“The Pianist.” Adrien Brody gave one of the best performances I’ve ever seen. And I really enjoy true stories in movies.  

Worst TV show/film you’ve ever seen?  

I don't like horror movies because they’re fantasies and I don't like fantasy films.  

Best personal style moment so far?   

I absolutely love oversized clothes! You can wear them out, keep it casual, dress them up for formal occasions… Basically, no matter how you style them, they always look great. Even as PJs or when you're chilling with the girls, they just work. 

Worst personal style moment?   

I can’t stand anything tight. Neon colors are a no-go for me too. One time, I decided to step out of my comfort zone and try something new — a fabric test to see what colors suit me. Silver and gold were okay, but bright pinks and similar shades just don’t work for me, and, honestly, I don’t like them. 

Best accessory for a little black dress?   

I prefer when a girl's natural beauty shines through. Simple and natural is my style. I believe the woman should bring value to the outfit, not the other way around. If I do accessorize, I go for simple, petite gold jewelry, like earrings and rings. I hate necklaces. I prefer something subtle that complements the look. 

Worst accessory for a little black dress?   

If someone forces me to wear jewelry they think looks better, it can be tough. That often happens with photoshoots when there’s a stylist involved. They have their own vision, which can be quite different from mine. You know what works best for you and what you’re comfortable with, but sometimes they push you out of your comfort zone. So, I end up wearing the bulky, chunky pieces they pick out. 

Best fashion trend of 2024?    

I still think oversized pieces are trending, and I love that.  

Worst fashion trend of 2024?    

Ripped outfits. I can’t stand them. I just don’t see the appeal. To me, they make a person look like they don't know how to dress properly. I’m not sure how it became a trend.  

 Best advice you’ve ever been given?   

I forget a lot, but the best advice always comes from my mom. She's a treasure trove of wisdom. I’m short-tempered, and my anger issues sometimes lead me to do things I regret. I often wish I’d listened to her when I was younger, around 15, especially about breathing. She’d tell me to go to my room, take 15 seconds to breathe, and make this a habit before bed. When I finally followed her advice, it completely changed me. I thought I needed a doctor, but my mom was the doctor all along.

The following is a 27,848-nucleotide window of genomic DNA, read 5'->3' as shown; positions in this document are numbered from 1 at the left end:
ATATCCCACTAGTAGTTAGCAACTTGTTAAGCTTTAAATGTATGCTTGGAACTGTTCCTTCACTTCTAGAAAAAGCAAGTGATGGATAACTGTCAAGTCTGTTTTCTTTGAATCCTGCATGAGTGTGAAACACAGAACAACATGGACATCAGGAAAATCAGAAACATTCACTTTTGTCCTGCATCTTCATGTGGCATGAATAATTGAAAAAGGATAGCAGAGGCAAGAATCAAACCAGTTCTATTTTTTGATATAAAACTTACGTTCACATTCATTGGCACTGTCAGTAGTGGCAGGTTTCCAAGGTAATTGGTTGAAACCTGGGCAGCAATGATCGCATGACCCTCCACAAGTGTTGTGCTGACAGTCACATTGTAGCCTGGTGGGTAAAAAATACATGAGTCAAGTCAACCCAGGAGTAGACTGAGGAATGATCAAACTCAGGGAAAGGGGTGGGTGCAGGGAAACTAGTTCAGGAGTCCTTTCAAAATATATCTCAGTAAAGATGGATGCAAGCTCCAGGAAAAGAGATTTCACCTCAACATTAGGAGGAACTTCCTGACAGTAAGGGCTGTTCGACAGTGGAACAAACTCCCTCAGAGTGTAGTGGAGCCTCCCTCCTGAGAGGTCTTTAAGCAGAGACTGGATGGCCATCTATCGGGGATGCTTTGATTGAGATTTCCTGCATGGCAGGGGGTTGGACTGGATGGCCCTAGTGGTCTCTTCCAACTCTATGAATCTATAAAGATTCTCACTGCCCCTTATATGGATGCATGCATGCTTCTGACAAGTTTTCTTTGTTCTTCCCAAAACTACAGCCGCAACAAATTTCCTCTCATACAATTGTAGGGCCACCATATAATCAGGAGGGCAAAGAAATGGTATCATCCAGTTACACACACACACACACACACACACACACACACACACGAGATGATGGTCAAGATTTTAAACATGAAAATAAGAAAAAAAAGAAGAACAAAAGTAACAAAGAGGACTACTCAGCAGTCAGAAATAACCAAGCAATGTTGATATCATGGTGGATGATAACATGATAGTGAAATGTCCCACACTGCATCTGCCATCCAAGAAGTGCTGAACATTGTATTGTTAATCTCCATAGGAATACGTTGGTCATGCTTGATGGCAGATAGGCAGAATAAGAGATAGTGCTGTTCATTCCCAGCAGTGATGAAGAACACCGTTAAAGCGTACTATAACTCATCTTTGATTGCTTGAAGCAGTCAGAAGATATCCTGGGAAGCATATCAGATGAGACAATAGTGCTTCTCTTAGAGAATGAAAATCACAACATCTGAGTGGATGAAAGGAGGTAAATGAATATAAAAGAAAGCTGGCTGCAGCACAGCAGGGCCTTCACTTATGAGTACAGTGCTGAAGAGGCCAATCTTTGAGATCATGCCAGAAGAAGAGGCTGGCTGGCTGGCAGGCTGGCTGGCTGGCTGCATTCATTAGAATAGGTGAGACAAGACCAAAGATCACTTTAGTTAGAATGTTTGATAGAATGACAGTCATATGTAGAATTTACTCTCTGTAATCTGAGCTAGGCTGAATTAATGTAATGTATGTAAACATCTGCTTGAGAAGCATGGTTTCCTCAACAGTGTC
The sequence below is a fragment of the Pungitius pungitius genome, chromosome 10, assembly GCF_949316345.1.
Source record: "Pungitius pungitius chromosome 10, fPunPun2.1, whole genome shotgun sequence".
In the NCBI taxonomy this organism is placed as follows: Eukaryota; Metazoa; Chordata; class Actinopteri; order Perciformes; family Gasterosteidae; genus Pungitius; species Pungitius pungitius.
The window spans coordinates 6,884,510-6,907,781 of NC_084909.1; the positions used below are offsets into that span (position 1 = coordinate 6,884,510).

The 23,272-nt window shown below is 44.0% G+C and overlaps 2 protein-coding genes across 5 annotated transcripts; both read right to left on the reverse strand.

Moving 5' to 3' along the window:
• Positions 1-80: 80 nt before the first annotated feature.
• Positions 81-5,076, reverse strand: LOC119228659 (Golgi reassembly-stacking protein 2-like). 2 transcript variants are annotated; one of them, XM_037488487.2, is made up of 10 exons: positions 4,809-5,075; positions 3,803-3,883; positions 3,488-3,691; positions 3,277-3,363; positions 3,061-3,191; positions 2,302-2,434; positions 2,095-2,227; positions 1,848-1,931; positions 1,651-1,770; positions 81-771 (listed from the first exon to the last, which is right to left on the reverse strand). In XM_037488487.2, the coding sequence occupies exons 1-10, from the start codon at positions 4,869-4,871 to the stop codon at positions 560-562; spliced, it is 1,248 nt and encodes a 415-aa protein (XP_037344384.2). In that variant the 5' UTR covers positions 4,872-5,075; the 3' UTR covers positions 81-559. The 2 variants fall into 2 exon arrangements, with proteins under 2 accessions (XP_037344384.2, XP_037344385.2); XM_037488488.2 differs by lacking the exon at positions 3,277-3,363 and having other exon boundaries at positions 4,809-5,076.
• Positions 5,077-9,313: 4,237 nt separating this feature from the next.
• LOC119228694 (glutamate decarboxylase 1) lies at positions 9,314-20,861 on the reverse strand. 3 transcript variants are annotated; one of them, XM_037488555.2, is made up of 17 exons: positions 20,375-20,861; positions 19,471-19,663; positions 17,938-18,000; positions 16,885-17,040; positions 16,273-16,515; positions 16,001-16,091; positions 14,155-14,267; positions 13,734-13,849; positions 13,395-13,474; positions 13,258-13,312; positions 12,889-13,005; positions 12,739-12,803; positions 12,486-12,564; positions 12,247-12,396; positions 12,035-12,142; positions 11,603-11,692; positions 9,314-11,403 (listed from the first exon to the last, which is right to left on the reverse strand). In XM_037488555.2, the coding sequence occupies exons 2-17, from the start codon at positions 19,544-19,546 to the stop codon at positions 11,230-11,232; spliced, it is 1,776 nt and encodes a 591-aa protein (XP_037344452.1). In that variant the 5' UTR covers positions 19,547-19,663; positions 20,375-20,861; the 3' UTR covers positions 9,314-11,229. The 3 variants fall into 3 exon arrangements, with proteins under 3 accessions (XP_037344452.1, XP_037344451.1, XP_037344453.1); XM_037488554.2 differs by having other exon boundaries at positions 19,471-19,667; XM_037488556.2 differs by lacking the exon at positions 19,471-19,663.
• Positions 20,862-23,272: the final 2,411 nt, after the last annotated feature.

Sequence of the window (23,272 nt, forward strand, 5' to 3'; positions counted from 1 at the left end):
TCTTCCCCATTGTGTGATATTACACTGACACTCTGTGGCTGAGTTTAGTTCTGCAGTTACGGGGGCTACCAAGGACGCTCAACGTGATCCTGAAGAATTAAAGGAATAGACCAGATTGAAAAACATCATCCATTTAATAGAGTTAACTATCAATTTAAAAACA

Worst advice you’ve ever been given?  

“Do whatever you want” is the biggest lie and the worst advice. I need people who understand situations, especially older people with more experience. I can’t always rely on my feelings. I might think I’m making the right choice, but that’s not always the case. 

Best book you’ve ever read?    

“Men are from Mars, Women are from Venus.” It inspired me to start my show “Ana Wa Heya,” which explored the differences between men and women in their duties, thoughts, responsibilities and feelings. I did two seasons. Back then, YouTube was the trending platform, and we’d get six to seven million views for each episode. 

Worst book you’ve ever read?    

I don’t really have a “worst” one. Some take more time to get through, but I don’t regret reading them — I think it’s good that I did. 

Best thing to do when you’re feeling low?    

Breathing exercises. Seriously, they’re incredibly helpful. I also write. A lot. I jot down things that are hard to talk about. I had habits that I’ve changed. Instead of ranting to a friend, I take a notebook and write down my feelings. I also do yoga and stretching. Or I go outside and sit on the beach. During this time, I don’t speak a word. I just write and keep my phone away. 

Worst thing to do when you’re feeling low?    

You have to confront situations. It’s OK to acknowledge that you’re feeling down and give yourself time to feel that. Escaping is not the solution. Give those feelings time, sit alone, and work through them. Then you can move past it. 

Best holiday destination?    

For me, a perfect holiday is doing what I love. Playing volleyball, going to the beach, swimming, and driving from one city to another with people I love are all I need. Even enjoying my favorite foods can make my holiday special. These might seem like small and simple things, but to me, they’re everything. 

Worst holiday destination?   

I can't stand being around controlling people. I hate when someone tries to force me to do things while I am traveling. Having people dictate where I should go and what I should eat feels really limiting to me.   

Best subject at school?    

I really liked history and arts. I love watching historical movies and exploring monuments when I travel. I used to enjoy them even more when I was younger.  

Worst subject at school?    

Math. I never understood it.  

Best thing to do to ensure you have a productive day?   

I always plan my day the night before. I can’t wake up without knowing what I need to do. Not having a plan makes me feel lost.  

Bonjour Saudi presents fresh travel and culture experiences for tourists